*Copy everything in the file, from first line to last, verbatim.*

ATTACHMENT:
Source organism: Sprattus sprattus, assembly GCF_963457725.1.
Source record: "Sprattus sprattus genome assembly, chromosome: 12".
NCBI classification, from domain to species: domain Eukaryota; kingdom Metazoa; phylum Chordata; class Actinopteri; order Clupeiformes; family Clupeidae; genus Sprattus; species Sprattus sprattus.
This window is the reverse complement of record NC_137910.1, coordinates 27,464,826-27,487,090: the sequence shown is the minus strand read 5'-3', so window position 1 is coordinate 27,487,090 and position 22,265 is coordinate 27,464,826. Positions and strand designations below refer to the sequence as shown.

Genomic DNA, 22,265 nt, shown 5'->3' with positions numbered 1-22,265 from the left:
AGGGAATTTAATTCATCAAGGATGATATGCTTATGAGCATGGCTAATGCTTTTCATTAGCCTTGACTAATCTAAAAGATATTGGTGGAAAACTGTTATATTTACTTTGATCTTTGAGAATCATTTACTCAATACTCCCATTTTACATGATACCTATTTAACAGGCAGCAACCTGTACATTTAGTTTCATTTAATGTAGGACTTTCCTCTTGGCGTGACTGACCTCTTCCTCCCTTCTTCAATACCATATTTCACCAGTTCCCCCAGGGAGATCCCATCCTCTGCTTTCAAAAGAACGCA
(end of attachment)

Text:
Source organism: Sprattus sprattus, assembly GCF_963457725.1.
Source record: "Sprattus sprattus genome assembly, chromosome: 12".
NCBI classification, from domain to species: domain Eukaryota; kingdom Metazoa; phylum Chordata; class Actinopteri; order Clupeiformes; family Clupeidae; genus Sprattus; species Sprattus sprattus.
This window is the reverse complement of record NC_137910.1, coordinates 27,464,826-27,487,090: the sequence shown is the minus strand read 5'-3', so window position 1 is coordinate 27,487,090 and position 22,265 is coordinate 27,464,826. Positions and strand designations below refer to the sequence as shown.

Genomic DNA, 22,265 nt, shown 5'->3' with positions numbered 1-22,265 from the left:
AGGGAATTTAATTCATCAAGGATGATATGCTTATGAGCATGGCTAATGCTTTTCATTAGCCTTGACTAATCTAAAAGATATTGGTGGAAAACTGTTATATTTACTTTGATCTTTGAGAATCATTTACTCAATACTCCCATTTTACATGATACCTATTTAACAGGCAGCAACCTGTACATTTAGTTTCATTTAATGTAGGACTTTCCTCTTGGCGTGACTGACCTCTTCCTCCCTTCTTCAATACCATATTTCACCAGTTCCCCCAGGGAGATCCCATCCTCTGCTTTCAAAAGAACGCA